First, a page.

Configure onboard RTC RX8900 (on REV002 and higher)

This section focuses on the building of the RTC kernel module and less on how to build the kernel and find the right kernel version for the system you are using right now. For more detailed information on this topic, take a look at the section Build Linux Kernel which shows how to find the matching kernel sources.
The information on this page is for 32bit systems, if you require a 64bit version please refer to the Raspberry Pi website Kernel building for more information.

To use the onboard RTC RX8900 in your own application you have to do the following steps:

  1. Compile the right driver
  2. Edit the dtoverlay for the RTC
  3. Setup the RTC configuration

Kernel building changed for newer kernels

For newer kernel versions the Raspberry Pi Foundation no longer uses their own "compile tools" for cross-compiling, but now uses the "crossbuild-essential-armhf" toolchain to do so. Some steps below are splitted into the old and the new procedure. Keep that in mind when following the steps.

1. Compile the right driver

Install the following on your linux-development-system

sudo apt-get install git bc
sudo apt-get install libncurses5-dev
sudo apt-get install make
sudo apt-get install gcc
sudo apt-get install bison flex libssl-dev libc6-dev 

Determine the kernel version of your current Pi-Tron operating system

uname -a

On your linux-development-system cross compile the RPi kernel
Only install one cross-compiler, for newer kernels like 5.x choose step 1.1 and ignore 1.2

1.1 Installing the cross-compile package for newer kernels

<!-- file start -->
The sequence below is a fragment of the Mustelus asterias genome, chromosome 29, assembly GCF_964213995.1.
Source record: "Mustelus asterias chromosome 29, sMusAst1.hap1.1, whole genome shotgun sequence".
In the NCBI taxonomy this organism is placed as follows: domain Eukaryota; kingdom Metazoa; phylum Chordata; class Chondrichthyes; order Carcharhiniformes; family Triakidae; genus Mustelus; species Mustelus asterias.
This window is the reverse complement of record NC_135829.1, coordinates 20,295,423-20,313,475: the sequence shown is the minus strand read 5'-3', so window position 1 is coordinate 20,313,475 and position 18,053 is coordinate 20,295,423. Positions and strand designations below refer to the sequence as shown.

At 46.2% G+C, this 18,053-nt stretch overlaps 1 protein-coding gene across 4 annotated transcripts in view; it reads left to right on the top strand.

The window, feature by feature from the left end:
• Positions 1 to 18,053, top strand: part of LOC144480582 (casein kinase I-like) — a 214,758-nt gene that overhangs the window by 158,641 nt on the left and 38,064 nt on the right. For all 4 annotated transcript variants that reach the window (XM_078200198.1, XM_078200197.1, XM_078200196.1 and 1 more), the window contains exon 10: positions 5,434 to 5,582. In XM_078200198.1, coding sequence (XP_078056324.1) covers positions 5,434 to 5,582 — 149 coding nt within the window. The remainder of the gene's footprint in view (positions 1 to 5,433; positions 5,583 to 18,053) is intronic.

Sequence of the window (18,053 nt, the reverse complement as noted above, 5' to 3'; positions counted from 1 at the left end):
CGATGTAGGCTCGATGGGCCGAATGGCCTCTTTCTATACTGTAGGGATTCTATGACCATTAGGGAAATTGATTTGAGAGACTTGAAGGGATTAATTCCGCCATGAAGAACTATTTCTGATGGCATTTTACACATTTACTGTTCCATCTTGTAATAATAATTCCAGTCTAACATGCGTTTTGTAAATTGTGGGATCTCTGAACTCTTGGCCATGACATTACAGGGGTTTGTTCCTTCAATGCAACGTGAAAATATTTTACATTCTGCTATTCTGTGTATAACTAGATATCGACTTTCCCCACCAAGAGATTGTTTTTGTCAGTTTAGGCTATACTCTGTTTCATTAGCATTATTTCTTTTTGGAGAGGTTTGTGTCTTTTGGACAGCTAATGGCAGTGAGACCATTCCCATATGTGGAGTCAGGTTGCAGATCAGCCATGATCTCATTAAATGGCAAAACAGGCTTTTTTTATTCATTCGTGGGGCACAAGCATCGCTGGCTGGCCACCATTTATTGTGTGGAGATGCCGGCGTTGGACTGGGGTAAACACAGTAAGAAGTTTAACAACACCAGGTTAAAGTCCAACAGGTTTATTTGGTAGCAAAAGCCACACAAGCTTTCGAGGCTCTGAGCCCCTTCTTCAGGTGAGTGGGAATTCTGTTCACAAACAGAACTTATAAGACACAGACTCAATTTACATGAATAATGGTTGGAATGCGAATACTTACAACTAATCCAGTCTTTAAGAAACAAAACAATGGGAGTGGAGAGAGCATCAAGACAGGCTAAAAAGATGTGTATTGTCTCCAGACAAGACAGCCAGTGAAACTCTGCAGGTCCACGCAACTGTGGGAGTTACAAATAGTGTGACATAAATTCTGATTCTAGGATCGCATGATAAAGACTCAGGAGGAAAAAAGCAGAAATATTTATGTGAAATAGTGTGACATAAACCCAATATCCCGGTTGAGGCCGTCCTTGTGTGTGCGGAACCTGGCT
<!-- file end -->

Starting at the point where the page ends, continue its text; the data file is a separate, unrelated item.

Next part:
sudo apt install crossbuild-essential-armhf

1.2 Installing the Raspberry Pi cross-compile tools for older kernels

git clone ~/tools
echo PATH=\$PATH:~/tools/arm-bcm2708/gcc-linaro-arm-linux-gnueabihf-raspbian-x64/bin >> ~/.bashrc
source ~/.bashrc

If you have a kernel 4.x

git clone --branch rpi-4.14.y

If you have a kernel 5.x

git clone --branch rpi-5.4.y

These are just examples, you must adjust the branch part (rpi-4.14.y / rpi-5.4.y shown above) to an available branch at the Raspberry Pi firmware repository but also match it with the kernel version you are currently using.

Here are some commit id's to give you a starting point:

Linux 4.14.79-V7+

git checkout 36612d5d7a88672a3e7dd6cb458dbbbca0d75efe

Linux 4.14.98-v7+

git checkout 5d63a4595d32a8505590d5fea5c4ec1ca79fd49d

Linux 4.19.75-v7+

git checkout 6d8bf28fa4b1ca0a35c0cd1dcb267fb216daf720

Linux 5.4.51-v7+

git checkout 3e92327867b6b40fed95ed36bb20f56d6e0cc879

Linux 5.4.72-v7+

git checkout ff93994fb3f92070d8521d709ad04675ecaa5817

Change into the linux folder

cd linux

Check the Makefile that it has the correct kernel version

nano Makefile

Depending on your Raspberry Pi, enter the correct kernel parameter at the console and then start make.

For Pi1, PiZero, PiZeroW or CM1

make ARCH=arm CROSS_COMPILE=arm-linux-gnueabihf- bcmrpi_defconfig

For Pi2, Pi3, Pi3+, CM3 or CM3+

make ARCH=arm CROSS_COMPILE=arm-linux-gnueabihf- bcm2709_defconfig

Run menuconfig to activate the RX8900 RTC kernel module, also see section Build Linux Kernel

make ARCH=arm CROSS_COMPILE=arm-linux-gnueabihf- menuconfig

Navigate to Driver --> Real Time Clock --> RTC-RV8803 / Epson RX8900 and set the kernel module to "M". Then Save all and exit.

2. Edit the dtoverlay for the RTC

Modify dtoverlay :

nano ~/linux/arch/arm/boot/dts/overlays/i2c-rtc-overlay.dts

supplement the following:

        fragment@10 {
        target = <&i2c_arm>;
        __dormant__ {
            #address-cells = <1>;
            #size-cells = <0>;
            status = "okay";